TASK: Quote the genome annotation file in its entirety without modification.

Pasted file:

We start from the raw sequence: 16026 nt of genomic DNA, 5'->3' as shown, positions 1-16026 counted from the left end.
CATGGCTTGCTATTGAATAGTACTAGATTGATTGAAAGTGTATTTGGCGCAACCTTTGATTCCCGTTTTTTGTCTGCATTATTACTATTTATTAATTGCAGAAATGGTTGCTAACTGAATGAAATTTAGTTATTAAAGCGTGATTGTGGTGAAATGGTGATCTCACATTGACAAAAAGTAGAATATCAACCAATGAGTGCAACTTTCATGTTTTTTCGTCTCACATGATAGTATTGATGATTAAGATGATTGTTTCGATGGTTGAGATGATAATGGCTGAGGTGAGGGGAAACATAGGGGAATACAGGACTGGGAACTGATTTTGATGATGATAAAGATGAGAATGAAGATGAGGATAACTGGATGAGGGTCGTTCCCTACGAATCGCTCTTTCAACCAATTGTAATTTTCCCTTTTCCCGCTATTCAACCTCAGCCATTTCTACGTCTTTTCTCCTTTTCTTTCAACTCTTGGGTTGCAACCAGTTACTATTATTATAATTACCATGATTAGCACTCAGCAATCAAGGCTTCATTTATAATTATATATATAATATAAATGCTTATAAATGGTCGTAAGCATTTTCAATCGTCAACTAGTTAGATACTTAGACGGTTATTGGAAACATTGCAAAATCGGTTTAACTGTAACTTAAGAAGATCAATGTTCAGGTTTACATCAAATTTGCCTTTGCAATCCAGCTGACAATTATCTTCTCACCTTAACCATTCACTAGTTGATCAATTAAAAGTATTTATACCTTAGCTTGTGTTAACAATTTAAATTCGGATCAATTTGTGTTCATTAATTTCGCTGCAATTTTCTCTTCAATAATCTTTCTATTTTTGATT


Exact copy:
We start from the raw sequence: 16026 nt of genomic DNA, 5'->3' as shown, positions 1-16026 counted from the left end.
CATGGCTTGCTATTGAATAGTACTAGATTGATTGAAAGTGTATTTGGCGCAACCTTTGATTCCCGTTTTTTGTCTGCATTATTACTATTTATTAATTGCAGAAATGGTTGCTAACTGAATGAAATTTAGTTATTAAAGCGTGATTGTGGTGAAATGGTGATCTCACATTGACAAAAAGTAGAATATCAACCAATGAGTGCAACTTTCATGTTTTTTCGTCTCACATGATAGTATTGATGATTAAGATGATTGTTTCGATGGTTGAGATGATAATGGCTGAGGTGAGGGGAAACATAGGGGAATACAGGACTGGGAACTGATTTTGATGATGATAAAGATGAGAATGAAGATGAGGATAACTGGATGAGGGTCGTTCCCTACGAATCGCTCTTTCAACCAATTGTAATTTTCCCTTTTCCCGCTATTCAACCTCAGCCATTTCTACGTCTTTTCTCCTTTTCTTTCAACTCTTGGGTTGCAACCAGTTACTATTATTATAATTACCATGATTAGCACTCAGCAATCAAGGCTTCATTTATAATTATATATATAATATAAATGCTTATAAATGGTCGTAAGCATTTTCAATCGTCAACTAGTTAGATACTTAGACGGTTATTGGAAACATTGCAAAATCGGTTTAACTGTAACTTAAGAAGATCAATGTTCAGGTTTACATCAAATTTGCCTTTGCAATCCAGCTGACAATTATCTTCTCACCTTAACCATTCACTAGTTGATCAATTAAAAGTATTTATACCTTAGCTTGTGTTAACAATTTAAATTCGGATCAATTTGTGTTCATTAATTTCGCTGCAATTTTCTCTTCAATAATCTTTCTATTTTTGATT